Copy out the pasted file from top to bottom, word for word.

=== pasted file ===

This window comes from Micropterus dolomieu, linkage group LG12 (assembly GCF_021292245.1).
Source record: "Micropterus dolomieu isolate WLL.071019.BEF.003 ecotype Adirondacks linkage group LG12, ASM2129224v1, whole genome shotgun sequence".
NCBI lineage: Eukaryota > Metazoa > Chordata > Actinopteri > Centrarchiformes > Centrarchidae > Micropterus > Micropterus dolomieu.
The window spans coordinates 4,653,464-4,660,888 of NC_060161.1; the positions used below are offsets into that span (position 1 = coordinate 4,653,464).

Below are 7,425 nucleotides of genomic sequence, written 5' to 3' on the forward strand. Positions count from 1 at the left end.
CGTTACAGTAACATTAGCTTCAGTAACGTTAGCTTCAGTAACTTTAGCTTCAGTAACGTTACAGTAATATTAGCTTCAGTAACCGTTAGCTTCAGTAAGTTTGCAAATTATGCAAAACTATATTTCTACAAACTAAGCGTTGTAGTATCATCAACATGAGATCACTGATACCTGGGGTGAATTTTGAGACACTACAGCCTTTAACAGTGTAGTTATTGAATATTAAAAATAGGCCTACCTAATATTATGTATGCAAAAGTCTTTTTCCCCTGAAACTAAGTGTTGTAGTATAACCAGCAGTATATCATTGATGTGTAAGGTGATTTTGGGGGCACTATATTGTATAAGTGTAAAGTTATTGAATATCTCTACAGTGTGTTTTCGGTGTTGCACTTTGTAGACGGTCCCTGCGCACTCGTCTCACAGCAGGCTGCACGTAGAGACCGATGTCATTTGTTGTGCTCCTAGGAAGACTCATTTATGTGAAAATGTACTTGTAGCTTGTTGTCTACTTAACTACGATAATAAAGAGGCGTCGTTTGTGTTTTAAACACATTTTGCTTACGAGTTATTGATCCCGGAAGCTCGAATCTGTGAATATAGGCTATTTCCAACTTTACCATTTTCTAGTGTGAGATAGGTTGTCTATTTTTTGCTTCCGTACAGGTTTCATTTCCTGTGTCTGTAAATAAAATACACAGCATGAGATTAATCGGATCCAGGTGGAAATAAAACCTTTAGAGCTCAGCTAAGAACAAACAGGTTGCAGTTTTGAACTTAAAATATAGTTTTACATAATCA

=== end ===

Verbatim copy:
This window comes from Micropterus dolomieu, linkage group LG12 (assembly GCF_021292245.1).
Source record: "Micropterus dolomieu isolate WLL.071019.BEF.003 ecotype Adirondacks linkage group LG12, ASM2129224v1, whole genome shotgun sequence".
NCBI lineage: Eukaryota > Metazoa > Chordata > Actinopteri > Centrarchiformes > Centrarchidae > Micropterus > Micropterus dolomieu.
The window spans coordinates 4,653,464-4,660,888 of NC_060161.1; the positions used below are offsets into that span (position 1 = coordinate 4,653,464).

Below are 7,425 nucleotides of genomic sequence, written 5' to 3' on the forward strand. Positions count from 1 at the left end.
CGTTACAGTAACATTAGCTTCAGTAACGTTAGCTTCAGTAACTTTAGCTTCAGTAACGTTACAGTAATATTAGCTTCAGTAACCGTTAGCTTCAGTAAGTTTGCAAATTATGCAAAACTATATTTCTACAAACTAAGCGTTGTAGTATCATCAACATGAGATCACTGATACCTGGGGTGAATTTTGAGACACTACAGCCTTTAACAGTGTAGTTATTGAATATTAAAAATAGGCCTACCTAATATTATGTATGCAAAAGTCTTTTTCCCCTGAAACTAAGTGTTGTAGTATAACCAGCAGTATATCATTGATGTGTAAGGTGATTTTGGGGGCACTATATTGTATAAGTGTAAAGTTATTGAATATCTCTACAGTGTGTTTTCGGTGTTGCACTTTGTAGACGGTCCCTGCGCACTCGTCTCACAGCAGGCTGCACGTAGAGACCGATGTCATTTGTTGTGCTCCTAGGAAGACTCATTTATGTGAAAATGTACTTGTAGCTTGTTGTCTACTTAACTACGATAATAAAGAGGCGTCGTTTGTGTTTTAAACACATTTTGCTTACGAGTTATTGATCCCGGAAGCTCGAATCTGTGAATATAGGCTATTTCCAACTTTACCATTTTCTAGTGTGAGATAGGTTGTCTATTTTTTGCTTCCGTACAGGTTTCATTTCCTGTGTCTGTAAATAAAATACACAGCATGAGATTAATCGGATCCAGGTGGAAATAAAACCTTTAGAGCTCAGCTAAGAACAAACAGGTTGCAGTTTTGAACTTAAAATATAGTTTTACATAATCA